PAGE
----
Why covid vaccination is NOT in this care home resident’s best interests

By Astral Heaven, 4th May 2021 

Editorial Note:  We have published two previous blog posts about a covid vaccination case here and here. The judgment has now been published on BAILII – click here.

In the hearing I observed before Mr Justice Hayden (case number COP 13498835, on 30th April 2021),  a decision was made that it was NOT in the person’s best interests to receive the Covid 19 vaccination.   All previous judgments seem to have been in favour of vaccination, so this is a significant decision.  

Part of my professional role as Deprivation of Liberty Safeguards and AMHP Manager for a local authority involves supporting others to understand and apply the Mental Capacity Act 2005 and I was involved last year in writing guidance for our local care homes on making best interests decisions in relation to the Covid-19 vaccination, so I felt very fortunate to be able to observe this hearing.  

It’s rare to have any information about what a Court of Protection hearing is going to be about until the hearing actually starts, and although all of those I’ve observed  have been very professionally helpful, this one was of course particularly relevant to me.  As I’m not one of the people on the ground having to grapple with best interest decision making about Covid-19 vaccination for particular individuals, it was fascinating to observe this hearing and watch the way in which Mr Justice Hayden considered all the factors in this complex case. 

A key aspect of this case is that (unlike – as far as I am aware – all previous cases),  the judge had to make a decision in the context of significant opposition from the person themselves (not just their relatives).  

Previous published best interest decisions

There have been several published judgments regarding whether or not it’s in a person’s best interests to receive a vaccination for Covid-19. 

The three most widely known are two before the Vice-President of the Court of Protection,  Mr Justice Hayden:  E(Vaccine) [2021] EWCOP 7 and SD v Royal Borough of Kensington and Chelsea (2021 EWCOP 14. and a third before Mr Justice Butler Re C [2021] EWCOP 19.  In all three cases,  the person concerned was living in a care home, lacked the relevant decision-making capacity, and it was family members – rather than P themselves – who opposed vaccination. The judgement in each case was that it was in the person’s best interests to be vaccinated[1].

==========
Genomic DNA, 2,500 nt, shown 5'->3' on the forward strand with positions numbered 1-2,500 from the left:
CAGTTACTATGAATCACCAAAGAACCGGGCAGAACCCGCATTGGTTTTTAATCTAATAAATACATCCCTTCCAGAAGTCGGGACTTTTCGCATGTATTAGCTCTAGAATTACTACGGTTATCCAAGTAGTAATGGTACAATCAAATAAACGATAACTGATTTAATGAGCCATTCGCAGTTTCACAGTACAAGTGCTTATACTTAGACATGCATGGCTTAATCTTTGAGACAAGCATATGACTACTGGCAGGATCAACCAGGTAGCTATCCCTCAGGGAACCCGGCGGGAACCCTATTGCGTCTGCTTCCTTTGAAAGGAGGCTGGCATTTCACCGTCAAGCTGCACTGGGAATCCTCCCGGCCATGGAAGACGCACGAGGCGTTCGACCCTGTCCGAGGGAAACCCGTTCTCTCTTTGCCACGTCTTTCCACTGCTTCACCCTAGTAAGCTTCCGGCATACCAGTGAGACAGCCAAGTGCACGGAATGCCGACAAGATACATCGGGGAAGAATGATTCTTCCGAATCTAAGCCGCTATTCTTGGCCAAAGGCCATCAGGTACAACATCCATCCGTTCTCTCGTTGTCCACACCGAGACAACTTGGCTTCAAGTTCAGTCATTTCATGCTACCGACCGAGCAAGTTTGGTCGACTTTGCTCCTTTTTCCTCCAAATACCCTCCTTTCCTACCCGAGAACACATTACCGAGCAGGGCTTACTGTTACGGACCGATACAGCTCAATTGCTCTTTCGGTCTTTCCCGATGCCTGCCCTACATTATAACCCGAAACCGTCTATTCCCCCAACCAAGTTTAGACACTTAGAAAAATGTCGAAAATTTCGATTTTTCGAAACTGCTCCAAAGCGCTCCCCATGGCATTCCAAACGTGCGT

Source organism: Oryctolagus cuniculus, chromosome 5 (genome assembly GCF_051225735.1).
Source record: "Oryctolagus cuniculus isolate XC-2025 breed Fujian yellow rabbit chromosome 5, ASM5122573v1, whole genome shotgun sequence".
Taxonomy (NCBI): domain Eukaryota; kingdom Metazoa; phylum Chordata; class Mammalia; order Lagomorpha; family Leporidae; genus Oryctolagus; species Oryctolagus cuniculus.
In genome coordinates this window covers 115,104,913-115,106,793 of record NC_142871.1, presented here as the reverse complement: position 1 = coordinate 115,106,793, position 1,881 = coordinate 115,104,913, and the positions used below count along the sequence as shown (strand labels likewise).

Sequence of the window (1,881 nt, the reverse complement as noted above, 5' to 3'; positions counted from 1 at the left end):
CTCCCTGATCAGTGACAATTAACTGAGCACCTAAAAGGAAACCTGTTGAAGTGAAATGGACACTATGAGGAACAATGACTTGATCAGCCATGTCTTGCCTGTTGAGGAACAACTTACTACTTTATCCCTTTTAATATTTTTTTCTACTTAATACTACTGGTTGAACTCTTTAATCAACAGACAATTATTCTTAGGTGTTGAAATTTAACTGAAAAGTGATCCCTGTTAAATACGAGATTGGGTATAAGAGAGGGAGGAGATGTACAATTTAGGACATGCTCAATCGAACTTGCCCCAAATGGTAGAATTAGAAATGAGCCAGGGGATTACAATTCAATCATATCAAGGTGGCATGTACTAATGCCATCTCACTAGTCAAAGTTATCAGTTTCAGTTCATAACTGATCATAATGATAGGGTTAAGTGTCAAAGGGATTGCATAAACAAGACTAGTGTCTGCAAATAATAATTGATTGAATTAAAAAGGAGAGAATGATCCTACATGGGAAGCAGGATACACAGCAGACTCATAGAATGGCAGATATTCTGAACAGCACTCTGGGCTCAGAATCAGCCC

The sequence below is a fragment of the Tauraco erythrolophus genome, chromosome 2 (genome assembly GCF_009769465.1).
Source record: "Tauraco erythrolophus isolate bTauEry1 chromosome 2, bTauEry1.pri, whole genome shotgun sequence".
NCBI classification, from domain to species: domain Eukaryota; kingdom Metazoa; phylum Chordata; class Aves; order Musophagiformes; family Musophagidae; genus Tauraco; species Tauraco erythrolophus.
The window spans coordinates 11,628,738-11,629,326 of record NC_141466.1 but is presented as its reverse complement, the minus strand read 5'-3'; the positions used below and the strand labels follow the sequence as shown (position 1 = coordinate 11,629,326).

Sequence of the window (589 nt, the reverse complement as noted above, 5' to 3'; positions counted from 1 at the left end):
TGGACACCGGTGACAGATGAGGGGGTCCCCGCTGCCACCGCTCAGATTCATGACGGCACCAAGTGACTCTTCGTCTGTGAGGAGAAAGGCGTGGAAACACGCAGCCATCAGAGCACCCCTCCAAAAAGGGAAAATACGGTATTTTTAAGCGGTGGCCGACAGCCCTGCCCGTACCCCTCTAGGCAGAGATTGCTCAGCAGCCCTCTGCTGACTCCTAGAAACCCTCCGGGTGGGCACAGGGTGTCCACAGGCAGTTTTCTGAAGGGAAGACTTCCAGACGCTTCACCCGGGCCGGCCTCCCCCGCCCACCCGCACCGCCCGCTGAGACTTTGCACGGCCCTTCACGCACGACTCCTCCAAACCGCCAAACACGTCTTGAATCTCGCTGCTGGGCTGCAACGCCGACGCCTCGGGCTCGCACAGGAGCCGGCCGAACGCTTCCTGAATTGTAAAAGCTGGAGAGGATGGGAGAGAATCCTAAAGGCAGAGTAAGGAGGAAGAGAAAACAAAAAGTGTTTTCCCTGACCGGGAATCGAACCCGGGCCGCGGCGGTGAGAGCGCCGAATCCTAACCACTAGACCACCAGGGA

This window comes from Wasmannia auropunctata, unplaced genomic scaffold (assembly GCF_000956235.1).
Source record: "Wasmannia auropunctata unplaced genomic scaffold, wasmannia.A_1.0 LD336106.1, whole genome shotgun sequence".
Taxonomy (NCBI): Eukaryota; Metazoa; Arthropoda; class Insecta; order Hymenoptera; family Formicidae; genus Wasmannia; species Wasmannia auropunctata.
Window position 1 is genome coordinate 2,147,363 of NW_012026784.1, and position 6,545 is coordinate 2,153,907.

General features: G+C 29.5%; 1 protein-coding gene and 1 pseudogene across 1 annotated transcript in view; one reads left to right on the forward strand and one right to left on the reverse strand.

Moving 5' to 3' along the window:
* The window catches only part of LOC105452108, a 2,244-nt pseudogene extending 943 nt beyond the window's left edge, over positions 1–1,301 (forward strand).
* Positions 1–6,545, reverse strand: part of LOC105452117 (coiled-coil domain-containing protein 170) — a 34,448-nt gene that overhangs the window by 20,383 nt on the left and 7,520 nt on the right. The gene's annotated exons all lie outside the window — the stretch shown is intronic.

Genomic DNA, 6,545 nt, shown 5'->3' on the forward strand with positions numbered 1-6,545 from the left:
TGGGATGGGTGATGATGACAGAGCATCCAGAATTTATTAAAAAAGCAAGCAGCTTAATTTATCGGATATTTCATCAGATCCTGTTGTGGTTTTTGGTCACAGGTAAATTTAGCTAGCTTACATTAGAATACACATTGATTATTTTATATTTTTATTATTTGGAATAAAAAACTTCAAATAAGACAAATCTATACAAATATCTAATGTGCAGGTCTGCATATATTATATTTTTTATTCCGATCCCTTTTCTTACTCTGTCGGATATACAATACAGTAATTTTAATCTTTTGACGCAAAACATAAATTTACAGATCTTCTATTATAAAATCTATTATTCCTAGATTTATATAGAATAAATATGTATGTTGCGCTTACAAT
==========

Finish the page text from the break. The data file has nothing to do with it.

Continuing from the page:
In his conclusion in the ‘SD’ judgment, Mr Justice Hayden states: 

What it is important to emphasise here, as in so many areas of the work of the Court of Protection, is that respect for and promotion of P’s autonomy and an objective evaluation of P’s best interests will most effectively inform the ultimate decision. It is P’s voice that requires to be heard and which should never be conflated or confused with the voices of others, including family members however unimpeachable their motivations or however eloquently their own objections are advanced. (para 33, SD v Royal Borough of Kensington and Chelsea (2021 EWCOP 14)

The person at the centre of this case

The person at the centre of this case, S has advanced dementia and (since 2019) has been living in a large care home of currently 79 residents. She is subject to a Standard Authorisation under the Deprivation of Liberty Safeguards (DoLS) and is appealing this via s.21A proceedings. The issue of vaccination arose in the course of these proceedings as a discreet issue and it is only this issue which was before the court today. 

When the GP visited the care home, S declined the Covid-19 vaccination and has done so repeatedly.  S’s resistance to vaccinations appears to be longstanding, with 4 recorded occasions when she has explicitly refused the flu vaccination since 2010 (and no record of her ever having received it).